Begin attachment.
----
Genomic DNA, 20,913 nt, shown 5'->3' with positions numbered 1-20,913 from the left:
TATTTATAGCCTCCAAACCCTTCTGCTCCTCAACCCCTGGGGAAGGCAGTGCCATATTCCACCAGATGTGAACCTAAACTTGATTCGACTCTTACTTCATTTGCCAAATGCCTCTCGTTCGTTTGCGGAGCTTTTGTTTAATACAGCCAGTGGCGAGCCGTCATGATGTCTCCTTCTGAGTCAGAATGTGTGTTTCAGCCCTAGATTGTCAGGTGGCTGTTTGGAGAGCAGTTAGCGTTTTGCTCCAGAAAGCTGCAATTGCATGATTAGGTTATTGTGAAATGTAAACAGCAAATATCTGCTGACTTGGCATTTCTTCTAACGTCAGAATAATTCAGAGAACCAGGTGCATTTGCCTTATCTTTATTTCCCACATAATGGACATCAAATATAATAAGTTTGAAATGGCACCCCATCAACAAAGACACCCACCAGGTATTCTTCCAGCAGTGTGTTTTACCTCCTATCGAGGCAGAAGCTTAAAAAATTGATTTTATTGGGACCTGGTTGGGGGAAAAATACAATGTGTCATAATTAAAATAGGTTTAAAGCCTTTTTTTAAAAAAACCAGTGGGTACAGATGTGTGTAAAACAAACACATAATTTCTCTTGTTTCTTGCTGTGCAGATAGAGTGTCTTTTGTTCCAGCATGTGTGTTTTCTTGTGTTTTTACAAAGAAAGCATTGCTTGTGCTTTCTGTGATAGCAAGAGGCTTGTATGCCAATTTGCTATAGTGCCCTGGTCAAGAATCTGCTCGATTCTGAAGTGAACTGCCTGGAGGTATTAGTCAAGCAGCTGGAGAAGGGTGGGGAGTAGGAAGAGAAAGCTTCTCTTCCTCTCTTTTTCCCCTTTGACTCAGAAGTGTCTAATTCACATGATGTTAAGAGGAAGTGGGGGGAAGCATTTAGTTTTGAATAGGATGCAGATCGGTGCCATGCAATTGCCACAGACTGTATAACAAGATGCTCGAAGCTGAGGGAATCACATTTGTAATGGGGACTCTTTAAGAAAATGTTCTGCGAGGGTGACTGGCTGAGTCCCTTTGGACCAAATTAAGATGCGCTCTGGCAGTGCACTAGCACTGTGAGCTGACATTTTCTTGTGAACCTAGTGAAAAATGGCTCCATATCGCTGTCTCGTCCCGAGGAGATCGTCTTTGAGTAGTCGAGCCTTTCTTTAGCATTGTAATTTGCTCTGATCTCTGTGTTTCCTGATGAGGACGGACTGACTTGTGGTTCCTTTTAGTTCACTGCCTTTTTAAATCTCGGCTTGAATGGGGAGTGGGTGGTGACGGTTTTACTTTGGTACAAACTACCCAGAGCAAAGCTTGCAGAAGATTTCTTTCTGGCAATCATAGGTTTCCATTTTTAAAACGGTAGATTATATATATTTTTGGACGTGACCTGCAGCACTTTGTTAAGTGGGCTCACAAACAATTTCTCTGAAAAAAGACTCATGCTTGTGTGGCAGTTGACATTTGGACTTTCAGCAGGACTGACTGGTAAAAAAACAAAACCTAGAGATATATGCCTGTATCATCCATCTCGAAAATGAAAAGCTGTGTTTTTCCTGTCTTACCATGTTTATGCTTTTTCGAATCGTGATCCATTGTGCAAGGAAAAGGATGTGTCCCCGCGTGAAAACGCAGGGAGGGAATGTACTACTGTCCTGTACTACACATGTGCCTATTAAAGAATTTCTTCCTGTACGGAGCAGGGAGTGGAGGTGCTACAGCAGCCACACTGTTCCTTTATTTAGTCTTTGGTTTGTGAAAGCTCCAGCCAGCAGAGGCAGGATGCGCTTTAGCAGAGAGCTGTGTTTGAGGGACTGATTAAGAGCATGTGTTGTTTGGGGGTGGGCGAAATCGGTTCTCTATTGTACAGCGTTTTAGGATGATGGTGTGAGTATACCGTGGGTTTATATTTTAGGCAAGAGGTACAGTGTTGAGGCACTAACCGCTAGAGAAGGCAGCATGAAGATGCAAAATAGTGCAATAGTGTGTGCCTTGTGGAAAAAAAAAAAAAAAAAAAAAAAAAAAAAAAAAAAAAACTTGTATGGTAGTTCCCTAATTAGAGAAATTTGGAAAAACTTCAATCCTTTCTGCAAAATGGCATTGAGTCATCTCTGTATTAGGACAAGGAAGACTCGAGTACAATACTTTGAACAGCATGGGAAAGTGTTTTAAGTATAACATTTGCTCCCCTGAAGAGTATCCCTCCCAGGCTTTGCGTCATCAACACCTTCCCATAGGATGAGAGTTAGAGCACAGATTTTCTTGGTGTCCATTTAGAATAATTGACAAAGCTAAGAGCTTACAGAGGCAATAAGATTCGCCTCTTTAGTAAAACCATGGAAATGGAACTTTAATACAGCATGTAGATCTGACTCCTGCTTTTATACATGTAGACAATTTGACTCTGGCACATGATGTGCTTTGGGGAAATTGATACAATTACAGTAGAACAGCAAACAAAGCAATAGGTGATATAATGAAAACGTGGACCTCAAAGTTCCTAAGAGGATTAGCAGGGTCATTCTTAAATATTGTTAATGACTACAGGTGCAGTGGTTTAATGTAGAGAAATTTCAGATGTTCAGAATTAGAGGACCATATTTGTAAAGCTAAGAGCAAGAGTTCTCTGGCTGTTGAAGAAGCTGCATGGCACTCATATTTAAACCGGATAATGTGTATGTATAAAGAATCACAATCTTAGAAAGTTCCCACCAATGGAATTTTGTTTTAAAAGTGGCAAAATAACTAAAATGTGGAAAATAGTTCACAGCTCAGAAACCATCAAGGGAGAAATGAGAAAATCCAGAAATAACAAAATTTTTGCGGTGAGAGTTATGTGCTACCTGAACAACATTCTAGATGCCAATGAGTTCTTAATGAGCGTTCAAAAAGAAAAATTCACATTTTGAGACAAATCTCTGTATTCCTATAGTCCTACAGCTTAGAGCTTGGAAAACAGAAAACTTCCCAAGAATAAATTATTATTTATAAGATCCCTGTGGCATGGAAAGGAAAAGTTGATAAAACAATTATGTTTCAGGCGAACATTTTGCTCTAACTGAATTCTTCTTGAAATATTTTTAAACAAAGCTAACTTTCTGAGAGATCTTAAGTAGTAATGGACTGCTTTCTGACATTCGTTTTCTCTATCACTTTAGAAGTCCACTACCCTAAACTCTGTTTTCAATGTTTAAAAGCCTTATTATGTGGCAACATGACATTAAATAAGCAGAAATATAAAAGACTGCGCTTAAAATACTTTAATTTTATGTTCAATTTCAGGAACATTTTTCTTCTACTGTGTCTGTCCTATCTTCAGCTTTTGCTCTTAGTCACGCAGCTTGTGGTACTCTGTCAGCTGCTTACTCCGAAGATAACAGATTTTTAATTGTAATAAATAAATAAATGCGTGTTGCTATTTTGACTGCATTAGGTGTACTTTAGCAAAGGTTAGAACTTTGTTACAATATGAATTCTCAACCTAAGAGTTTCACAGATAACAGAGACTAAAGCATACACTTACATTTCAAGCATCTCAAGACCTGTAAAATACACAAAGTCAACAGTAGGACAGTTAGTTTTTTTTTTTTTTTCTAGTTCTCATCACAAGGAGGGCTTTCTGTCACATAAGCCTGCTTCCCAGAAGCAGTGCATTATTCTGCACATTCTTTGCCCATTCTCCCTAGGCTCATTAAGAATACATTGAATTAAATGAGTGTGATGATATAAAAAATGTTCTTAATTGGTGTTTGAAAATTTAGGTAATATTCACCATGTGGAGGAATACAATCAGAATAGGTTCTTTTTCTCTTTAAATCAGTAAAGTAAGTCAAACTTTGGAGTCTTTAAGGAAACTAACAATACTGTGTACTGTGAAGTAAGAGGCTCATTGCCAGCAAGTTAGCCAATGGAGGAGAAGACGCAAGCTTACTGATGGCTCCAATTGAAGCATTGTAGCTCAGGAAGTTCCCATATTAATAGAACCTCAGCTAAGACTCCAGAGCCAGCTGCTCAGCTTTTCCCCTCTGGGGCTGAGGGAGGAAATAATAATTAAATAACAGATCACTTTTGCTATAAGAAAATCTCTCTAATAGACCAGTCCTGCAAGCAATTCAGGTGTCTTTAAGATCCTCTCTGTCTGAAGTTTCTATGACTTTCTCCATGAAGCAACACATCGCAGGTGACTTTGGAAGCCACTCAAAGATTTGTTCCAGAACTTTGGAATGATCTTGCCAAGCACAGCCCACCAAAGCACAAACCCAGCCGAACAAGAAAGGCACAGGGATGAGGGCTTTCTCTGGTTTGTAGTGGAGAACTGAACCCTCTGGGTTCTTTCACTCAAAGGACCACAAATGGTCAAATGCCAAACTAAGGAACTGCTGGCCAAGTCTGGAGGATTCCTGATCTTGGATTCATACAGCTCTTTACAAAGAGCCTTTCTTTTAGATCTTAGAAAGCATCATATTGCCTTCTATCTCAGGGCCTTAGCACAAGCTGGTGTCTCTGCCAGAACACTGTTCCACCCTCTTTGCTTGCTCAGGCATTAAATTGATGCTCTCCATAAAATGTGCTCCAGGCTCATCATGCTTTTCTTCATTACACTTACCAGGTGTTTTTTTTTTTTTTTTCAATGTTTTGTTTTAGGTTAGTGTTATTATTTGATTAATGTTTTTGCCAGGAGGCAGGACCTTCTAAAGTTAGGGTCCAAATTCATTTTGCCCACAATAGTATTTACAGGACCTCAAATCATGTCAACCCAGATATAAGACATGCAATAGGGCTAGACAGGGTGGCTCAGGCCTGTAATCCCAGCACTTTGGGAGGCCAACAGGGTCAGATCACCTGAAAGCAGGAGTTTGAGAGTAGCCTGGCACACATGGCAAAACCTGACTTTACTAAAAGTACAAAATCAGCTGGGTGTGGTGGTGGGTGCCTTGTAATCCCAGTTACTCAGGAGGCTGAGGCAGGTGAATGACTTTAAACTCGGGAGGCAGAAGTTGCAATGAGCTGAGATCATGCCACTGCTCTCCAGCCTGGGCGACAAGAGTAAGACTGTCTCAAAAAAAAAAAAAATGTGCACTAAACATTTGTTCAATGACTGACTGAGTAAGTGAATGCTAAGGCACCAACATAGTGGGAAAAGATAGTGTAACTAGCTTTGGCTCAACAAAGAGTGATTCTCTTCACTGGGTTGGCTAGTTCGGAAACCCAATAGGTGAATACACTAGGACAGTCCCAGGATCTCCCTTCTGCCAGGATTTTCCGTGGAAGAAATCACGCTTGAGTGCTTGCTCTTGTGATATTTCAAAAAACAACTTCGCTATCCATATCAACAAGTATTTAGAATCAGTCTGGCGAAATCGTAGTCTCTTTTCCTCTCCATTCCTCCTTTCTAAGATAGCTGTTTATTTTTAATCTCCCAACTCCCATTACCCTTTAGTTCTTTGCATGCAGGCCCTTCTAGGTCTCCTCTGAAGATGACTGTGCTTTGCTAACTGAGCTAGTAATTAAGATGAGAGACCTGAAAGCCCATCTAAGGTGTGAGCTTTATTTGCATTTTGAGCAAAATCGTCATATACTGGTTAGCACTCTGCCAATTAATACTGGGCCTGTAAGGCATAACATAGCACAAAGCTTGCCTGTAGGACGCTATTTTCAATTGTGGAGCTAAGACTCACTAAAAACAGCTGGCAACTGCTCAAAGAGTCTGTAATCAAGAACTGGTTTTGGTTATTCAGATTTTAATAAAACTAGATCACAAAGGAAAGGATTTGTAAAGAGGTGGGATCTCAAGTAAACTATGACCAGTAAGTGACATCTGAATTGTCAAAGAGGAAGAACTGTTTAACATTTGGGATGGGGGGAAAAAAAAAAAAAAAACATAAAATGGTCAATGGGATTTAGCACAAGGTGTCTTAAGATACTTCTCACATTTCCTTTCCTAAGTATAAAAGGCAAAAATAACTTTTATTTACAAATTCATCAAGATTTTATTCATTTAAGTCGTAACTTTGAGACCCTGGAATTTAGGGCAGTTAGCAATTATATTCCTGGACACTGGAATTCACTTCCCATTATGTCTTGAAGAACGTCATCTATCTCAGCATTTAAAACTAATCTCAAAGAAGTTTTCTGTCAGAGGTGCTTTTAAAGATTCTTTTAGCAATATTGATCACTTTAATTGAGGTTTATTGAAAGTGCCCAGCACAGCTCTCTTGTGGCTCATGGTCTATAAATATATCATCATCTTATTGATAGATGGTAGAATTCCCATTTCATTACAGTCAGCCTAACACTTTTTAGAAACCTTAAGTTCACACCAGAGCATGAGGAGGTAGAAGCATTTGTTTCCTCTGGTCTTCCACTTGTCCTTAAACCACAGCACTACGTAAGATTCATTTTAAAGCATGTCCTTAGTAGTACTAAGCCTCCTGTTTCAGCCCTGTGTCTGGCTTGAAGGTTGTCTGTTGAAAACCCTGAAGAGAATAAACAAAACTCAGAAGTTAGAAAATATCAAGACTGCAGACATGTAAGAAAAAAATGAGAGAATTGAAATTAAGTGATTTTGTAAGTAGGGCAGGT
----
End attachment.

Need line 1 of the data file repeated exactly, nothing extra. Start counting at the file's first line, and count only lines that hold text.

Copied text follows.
Genomic DNA, 20,913 nt, shown 5'->3' with positions numbered 1-20,913 from the left: